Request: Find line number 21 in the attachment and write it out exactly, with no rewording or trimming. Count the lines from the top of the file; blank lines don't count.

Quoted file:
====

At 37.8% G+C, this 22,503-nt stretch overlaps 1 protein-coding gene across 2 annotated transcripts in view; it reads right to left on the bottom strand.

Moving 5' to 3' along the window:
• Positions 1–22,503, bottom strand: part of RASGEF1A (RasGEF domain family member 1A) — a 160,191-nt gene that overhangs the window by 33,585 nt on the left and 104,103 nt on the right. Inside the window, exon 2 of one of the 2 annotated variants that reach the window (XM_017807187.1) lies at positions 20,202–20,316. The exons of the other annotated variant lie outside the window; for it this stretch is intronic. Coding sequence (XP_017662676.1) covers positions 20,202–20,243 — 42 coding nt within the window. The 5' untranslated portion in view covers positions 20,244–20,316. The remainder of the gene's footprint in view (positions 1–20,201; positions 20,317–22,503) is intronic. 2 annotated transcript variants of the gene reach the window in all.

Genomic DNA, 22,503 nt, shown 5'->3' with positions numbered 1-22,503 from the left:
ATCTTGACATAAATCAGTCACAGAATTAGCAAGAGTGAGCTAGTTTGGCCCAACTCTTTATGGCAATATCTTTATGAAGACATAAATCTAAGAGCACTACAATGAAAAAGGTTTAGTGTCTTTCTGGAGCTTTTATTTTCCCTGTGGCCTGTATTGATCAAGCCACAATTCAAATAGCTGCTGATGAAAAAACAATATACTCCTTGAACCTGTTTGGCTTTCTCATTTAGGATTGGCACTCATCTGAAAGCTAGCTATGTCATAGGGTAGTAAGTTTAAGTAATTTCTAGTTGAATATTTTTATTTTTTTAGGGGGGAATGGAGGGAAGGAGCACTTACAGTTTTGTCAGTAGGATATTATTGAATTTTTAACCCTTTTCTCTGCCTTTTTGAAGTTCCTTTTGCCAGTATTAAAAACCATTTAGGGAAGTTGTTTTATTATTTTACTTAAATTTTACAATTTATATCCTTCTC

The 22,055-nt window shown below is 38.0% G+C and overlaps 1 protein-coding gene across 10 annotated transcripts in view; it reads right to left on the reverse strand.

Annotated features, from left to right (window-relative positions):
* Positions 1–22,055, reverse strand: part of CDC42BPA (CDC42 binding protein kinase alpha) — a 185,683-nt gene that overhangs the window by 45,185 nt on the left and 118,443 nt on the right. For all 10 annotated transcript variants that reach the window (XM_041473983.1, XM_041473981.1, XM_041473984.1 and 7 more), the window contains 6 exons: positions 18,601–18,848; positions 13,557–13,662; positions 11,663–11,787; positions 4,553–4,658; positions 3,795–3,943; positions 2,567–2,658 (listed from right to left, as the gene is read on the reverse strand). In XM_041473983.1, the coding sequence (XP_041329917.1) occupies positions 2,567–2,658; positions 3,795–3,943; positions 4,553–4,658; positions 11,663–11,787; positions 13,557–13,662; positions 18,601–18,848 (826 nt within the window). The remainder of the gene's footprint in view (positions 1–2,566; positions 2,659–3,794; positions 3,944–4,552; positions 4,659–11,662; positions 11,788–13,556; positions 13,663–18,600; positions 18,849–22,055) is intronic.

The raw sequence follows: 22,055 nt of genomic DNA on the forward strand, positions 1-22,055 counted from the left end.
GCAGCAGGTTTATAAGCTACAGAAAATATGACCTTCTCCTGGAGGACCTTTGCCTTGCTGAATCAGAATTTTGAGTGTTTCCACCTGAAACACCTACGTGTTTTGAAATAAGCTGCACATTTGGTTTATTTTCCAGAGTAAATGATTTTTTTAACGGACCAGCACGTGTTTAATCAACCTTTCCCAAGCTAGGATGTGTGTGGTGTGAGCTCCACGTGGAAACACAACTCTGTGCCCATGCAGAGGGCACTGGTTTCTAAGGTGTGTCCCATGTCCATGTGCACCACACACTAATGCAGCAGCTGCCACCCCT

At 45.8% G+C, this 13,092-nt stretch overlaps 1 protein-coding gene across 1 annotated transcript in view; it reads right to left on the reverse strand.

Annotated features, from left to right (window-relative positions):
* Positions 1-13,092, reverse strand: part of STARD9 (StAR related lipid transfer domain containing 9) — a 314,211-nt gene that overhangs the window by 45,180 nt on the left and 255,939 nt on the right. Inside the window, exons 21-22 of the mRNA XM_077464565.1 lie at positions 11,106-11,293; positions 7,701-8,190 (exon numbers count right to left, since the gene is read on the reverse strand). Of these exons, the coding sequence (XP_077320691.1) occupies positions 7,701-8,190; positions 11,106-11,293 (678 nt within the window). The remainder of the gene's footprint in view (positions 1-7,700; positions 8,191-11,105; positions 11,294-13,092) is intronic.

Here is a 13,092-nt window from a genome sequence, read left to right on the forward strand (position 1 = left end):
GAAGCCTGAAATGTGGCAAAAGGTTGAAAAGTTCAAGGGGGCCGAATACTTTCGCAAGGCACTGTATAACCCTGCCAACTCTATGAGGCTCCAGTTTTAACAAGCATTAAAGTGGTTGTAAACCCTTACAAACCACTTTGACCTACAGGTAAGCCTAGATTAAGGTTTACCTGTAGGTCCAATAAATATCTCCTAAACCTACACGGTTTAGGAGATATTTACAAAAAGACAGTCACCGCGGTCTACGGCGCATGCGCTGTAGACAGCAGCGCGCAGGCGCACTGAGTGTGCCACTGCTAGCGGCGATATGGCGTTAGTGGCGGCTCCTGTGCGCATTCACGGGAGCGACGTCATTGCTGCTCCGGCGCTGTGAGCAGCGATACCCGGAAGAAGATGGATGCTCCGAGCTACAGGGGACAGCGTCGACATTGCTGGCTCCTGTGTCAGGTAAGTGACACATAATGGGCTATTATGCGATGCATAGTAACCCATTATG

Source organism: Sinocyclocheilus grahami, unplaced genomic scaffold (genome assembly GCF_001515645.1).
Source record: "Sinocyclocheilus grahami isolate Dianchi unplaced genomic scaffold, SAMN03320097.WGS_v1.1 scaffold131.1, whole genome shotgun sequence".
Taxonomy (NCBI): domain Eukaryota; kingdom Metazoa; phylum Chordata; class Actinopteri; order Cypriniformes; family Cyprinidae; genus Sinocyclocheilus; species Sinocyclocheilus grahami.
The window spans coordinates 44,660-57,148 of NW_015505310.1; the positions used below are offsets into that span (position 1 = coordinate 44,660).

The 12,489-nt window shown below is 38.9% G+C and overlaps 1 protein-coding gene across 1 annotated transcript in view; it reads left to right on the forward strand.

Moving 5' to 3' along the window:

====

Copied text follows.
Moving 5' to 3' along the window: